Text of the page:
As expected, SGI have used the SC09 show to launch their latest single system image NUMA machine – the Altix UV. The specs are impressive – not only because SGI have dropped in Nehalem EX processors (as expected) – but the improvements in core density and NUMAlink bandwidth are also impressive.
As with the previous Origin and Altix machines, the Altix UV is available in two models. The Altix UV 100 is the familiar 3u ‘building block’ system, allowing you to scale up as needed. Altix UV 100 scales to 96 sockets (768 cores) and 6TB of shared memory in two racks for up to a claimed 7.0 Tflops of performance.
Altix UV 1000 is the big daddy, scaling up to 256 sockets (giving 2,048 processor cores) and 16TB of shared memory in four racks, for up to a claimed 18.6 Tflops of performance. Interestingly, the 16TB memory limit is imposed by the Nehalem EX architecture.
The next generation of NUMAlink offers a staggering 15 GB/sec transfer rate. The new hub chip has been designed to offload MPI communication. Instead of the CPUs having to handle the packaging and transmission of MPI messages, the UV hub now takes that load. This clears the CPUs to do pure number crunching, but still enabling the level of fast MPI communications that’s needed in such a large NUMA system.
Speaking of large systems, the UV design allows individual 4 rack systems to be hooked together in an 8×8 torus. The theoretical limit of the UV hub could provision over 32,000 cores. The UV hub also has some FB-DIMMs to cache directory information, which not only speeds up operations but also helps with the scalability of the solution.
The design of the processor board is interesting. SGI have used Intel’s Boxboro chipset to handle I/O, with the UV hub plugged directly into both Nehalem CPUs via the QPI interconnect.
The I/O risers mean that, since it’s a single system image, any processor core can access any I/O device anywhere in the system. With the potential for so much I/O throughput, it would be interesting to see what a large Altix UV system packed with Tesla GPUs could achieve.
The Altix UV is an evolution, rather than an evolution, of the flexible NUMA design that first appeared in the Origin 3000. Despite all the press about clusters, big single system image machines still remain the most efficient for many problems. The problems that needed solutions like the original Origin 2000 – pre- and post-processing tasks, very large data problems, I/O and memory intensive apps – have, if anything, gotten more complex and demanding over time, and SGI still have the technology to solve them.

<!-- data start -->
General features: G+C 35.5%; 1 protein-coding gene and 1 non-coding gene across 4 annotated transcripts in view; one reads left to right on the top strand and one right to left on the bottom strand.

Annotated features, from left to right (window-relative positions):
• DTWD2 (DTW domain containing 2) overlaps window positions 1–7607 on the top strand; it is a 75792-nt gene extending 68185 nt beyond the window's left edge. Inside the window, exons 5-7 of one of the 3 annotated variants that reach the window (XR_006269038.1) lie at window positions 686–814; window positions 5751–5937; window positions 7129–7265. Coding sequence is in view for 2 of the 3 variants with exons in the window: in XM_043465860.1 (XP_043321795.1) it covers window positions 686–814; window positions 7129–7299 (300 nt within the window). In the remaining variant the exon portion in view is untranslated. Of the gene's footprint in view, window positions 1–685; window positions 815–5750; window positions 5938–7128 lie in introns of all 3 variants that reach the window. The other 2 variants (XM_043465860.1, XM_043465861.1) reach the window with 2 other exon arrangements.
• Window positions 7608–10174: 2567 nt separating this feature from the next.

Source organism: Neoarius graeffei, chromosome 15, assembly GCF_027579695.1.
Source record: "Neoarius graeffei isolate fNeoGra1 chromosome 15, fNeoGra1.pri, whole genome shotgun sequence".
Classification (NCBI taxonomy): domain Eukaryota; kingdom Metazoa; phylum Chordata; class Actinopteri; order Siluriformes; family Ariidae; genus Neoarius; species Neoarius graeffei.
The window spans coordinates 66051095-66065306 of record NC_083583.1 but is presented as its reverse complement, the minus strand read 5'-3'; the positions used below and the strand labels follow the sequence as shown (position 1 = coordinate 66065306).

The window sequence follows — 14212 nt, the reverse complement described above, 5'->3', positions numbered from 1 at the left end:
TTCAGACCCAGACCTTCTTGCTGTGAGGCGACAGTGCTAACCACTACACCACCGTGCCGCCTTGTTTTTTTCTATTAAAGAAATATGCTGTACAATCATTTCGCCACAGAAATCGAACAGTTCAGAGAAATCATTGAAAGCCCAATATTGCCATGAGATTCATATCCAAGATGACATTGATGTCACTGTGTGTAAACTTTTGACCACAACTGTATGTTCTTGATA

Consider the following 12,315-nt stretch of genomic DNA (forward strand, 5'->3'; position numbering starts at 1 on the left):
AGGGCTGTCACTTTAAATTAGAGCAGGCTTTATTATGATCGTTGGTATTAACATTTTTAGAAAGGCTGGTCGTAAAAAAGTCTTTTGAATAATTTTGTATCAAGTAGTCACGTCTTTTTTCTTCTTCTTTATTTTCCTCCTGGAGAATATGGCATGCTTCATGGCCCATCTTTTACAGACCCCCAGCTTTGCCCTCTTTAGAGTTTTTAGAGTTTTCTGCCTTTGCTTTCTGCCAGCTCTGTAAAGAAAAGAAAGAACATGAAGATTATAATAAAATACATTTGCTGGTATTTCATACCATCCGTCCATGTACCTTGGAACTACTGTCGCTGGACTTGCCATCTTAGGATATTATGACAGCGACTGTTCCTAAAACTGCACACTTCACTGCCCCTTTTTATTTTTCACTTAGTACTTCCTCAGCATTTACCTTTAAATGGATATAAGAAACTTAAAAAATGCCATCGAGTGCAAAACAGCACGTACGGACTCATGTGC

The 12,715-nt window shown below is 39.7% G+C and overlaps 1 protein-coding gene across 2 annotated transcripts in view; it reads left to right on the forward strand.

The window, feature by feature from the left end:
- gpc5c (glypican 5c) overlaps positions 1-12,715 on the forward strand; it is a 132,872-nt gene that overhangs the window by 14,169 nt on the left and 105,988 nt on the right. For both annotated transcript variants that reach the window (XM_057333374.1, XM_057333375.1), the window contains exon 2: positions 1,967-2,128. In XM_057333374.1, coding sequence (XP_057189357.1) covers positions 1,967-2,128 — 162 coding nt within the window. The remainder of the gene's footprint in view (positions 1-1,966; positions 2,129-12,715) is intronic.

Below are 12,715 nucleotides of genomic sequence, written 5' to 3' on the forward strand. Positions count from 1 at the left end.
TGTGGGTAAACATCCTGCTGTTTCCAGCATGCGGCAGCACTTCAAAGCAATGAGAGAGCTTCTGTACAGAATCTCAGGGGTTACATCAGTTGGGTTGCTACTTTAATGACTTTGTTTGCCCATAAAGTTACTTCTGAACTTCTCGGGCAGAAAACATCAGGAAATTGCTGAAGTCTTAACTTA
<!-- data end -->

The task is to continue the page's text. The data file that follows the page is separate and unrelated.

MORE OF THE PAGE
The Nehalem EX won’t be formally launched by Intel until Q2 2010, so SGI aren’t releasing any performance figures. However SGI have announced four initial customers, who will be taking delivering once the processors start volume shipment.
The customers announced at launch are the University of Tennessee (1024 cores, 4TB memory), the North German Supercomputing Alliance (HLRN) (two systems totalling 4352 cores, 18TB of memory, to plug into their existing ICE installation), CALcul en MIdi-Pyrénées/Computations in Midi-Pyrénées (CALMIP) based at the University of Toulouse in France (128 cores and 1 TB of memory), and the Institute of Low Temperature Science at Hokkaido University in Japan (180 cores, 360 GB of memory).
With the Altix UV no longer requiring customers to recompile for Itanium, SGI now have a real chance to push these machines – not just for HPC, but also in business data centres, where Sun and HP have been very successful selling large machines like the F25k and Superdome.